First Advisor

Liu-Qin Yang

Term of Graduation

Summer 2020

Date of Publication

9-25-2020

Document Type

Thesis

Degree Name

Master of Science (M.S.) in Psychology

Department

Psychology

Language

English

DOI

10.15760/etd.7458

Physical Description

1 online resource (iv, 62 pages)

Abstract

Interest in researching incivility has increased over the past two decades, as it is recognized as a pervasive issue in the workplace. Certain industries, such as healthcare, pose a higher risk for the aggressive encounters. Low intensity aggression, namely incivility, has a dangerous combination of high prevalence and invisibility that demands an understanding of the target's subsequent reaction process. Following rationale based on the Personality Systems Interaction (PSI) theory, this study proposes that the affective shift directly mediates the relationships between incivility exposure by coworkers and presumed behavioral and well-being outcomes at the day level in a daily diary design. A commonly observed outcome, strain, was operationalized by systolic blood pressure levels, offering an objective appraisal in contrast to the typical method of self-report. In addition, introducing procrastination as a novel behavioral outcome provides day-level cues for chronic outcomes such as work engagement. Based on theory and empirical evidence, this study contests that the capacity to regulate affect moderated by the availability of self-regulatory resources represented by the previous night's sleep quality, fully explains the relationship between incivility and its immediate outcomes, blood pressure and procrastination. Participants were 20 nurses from an organization located in the Boston metropolitan area. Results supported the relationship of incivility and affective shift with systolic blood pressure, but not procrastination. Furthermore, affective shift was not supported as a mediator for incivility's relationship with its outcomes. Implications, limitations, and future research directions will be discussed.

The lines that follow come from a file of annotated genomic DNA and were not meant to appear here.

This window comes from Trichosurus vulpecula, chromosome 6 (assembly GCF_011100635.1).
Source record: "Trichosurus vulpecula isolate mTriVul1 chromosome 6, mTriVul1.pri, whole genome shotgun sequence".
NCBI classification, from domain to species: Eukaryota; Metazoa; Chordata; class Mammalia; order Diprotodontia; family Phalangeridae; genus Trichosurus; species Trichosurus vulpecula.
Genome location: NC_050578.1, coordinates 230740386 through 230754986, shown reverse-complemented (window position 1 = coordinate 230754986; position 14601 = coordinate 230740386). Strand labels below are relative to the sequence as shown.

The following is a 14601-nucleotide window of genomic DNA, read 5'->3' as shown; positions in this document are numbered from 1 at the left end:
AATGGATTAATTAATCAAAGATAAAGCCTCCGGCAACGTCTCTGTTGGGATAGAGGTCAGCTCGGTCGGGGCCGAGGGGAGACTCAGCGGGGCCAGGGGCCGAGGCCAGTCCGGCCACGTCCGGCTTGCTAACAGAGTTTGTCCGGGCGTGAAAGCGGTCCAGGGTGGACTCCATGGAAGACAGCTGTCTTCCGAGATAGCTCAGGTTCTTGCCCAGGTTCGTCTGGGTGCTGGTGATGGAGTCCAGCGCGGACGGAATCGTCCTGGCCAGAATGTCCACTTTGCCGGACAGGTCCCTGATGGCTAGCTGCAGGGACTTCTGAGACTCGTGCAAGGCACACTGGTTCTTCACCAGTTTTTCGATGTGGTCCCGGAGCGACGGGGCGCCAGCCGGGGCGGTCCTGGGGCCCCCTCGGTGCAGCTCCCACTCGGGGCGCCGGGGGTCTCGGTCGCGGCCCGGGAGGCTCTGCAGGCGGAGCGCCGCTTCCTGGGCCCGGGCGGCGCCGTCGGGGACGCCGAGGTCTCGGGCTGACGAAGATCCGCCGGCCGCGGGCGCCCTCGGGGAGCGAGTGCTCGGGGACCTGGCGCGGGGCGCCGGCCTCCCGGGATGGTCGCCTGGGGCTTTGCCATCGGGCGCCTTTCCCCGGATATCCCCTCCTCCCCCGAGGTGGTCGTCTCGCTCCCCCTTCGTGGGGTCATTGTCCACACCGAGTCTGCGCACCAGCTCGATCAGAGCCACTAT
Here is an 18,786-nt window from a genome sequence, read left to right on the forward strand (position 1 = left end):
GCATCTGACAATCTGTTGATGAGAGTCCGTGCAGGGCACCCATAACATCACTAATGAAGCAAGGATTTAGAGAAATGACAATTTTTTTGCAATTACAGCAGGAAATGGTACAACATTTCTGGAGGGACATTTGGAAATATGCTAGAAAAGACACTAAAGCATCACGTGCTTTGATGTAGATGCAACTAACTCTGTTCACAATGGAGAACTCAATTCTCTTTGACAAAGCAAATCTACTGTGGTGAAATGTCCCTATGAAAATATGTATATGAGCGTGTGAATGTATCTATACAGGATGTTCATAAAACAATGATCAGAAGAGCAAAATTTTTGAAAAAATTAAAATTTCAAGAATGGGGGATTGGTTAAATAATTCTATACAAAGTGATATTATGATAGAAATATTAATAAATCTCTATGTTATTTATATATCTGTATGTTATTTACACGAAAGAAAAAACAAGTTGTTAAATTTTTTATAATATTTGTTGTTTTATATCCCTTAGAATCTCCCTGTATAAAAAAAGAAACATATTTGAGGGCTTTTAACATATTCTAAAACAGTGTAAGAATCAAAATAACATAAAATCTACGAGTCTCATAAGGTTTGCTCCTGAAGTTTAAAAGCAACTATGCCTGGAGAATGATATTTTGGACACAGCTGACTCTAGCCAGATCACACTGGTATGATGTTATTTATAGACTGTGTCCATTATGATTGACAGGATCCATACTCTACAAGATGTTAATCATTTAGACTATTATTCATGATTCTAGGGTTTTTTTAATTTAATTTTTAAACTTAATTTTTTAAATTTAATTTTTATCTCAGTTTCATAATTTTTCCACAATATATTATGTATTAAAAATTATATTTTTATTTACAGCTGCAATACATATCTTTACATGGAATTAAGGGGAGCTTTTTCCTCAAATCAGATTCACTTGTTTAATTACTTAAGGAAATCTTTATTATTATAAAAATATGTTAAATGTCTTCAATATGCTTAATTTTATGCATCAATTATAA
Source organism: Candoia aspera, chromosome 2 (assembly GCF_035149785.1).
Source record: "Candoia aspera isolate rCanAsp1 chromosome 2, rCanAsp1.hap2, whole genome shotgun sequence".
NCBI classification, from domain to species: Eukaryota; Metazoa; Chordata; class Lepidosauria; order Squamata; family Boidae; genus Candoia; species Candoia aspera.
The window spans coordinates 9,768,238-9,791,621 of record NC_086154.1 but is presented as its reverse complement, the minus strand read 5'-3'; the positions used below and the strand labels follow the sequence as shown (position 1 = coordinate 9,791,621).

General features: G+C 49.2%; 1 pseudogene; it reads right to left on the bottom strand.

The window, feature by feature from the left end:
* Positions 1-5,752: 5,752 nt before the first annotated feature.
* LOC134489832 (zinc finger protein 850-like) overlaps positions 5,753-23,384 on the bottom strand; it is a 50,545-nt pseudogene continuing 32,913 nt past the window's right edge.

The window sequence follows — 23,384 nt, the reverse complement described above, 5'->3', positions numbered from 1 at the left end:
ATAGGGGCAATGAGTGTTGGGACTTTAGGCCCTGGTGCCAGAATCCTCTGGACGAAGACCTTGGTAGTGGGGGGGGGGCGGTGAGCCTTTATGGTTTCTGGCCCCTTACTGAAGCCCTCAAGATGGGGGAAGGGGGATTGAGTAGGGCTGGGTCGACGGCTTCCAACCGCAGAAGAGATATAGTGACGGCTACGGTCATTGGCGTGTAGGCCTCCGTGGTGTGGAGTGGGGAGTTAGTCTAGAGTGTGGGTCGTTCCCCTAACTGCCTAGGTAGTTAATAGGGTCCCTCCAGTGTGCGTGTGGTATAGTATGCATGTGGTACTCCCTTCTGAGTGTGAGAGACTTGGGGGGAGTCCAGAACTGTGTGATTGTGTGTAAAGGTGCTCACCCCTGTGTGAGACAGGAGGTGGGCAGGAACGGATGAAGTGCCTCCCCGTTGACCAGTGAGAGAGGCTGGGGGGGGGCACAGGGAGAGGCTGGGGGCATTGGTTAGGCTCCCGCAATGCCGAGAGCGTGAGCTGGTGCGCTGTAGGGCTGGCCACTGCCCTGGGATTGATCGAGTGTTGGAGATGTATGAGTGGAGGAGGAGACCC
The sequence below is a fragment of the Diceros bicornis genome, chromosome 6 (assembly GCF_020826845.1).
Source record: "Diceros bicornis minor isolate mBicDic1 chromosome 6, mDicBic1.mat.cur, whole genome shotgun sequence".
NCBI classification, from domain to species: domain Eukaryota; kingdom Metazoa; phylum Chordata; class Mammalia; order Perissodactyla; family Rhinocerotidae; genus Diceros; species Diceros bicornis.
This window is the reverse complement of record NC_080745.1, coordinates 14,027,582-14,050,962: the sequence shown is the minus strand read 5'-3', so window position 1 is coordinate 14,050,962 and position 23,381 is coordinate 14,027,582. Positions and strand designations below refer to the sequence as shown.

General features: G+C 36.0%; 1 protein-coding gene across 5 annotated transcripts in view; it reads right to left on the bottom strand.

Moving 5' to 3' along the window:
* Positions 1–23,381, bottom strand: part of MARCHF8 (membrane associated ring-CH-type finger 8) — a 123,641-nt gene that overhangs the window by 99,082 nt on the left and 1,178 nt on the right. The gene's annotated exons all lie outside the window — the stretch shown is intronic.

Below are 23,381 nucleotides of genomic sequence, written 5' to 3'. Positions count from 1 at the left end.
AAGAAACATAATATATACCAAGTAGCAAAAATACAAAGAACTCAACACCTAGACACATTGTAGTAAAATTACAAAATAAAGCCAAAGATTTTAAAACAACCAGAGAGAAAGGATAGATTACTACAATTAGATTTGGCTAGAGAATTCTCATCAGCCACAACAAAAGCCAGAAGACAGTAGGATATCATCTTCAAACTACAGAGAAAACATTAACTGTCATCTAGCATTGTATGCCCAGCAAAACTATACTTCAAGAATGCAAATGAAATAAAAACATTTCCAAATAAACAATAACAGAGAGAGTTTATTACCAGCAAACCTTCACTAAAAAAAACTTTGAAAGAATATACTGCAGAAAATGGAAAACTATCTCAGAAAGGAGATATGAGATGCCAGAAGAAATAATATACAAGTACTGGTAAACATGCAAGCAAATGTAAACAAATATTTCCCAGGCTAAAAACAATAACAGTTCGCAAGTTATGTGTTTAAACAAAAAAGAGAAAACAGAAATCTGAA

Rights

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Persistent Identifier

https://archives.pdx.edu/ds/psu/34136

Included in

Psychology Commons

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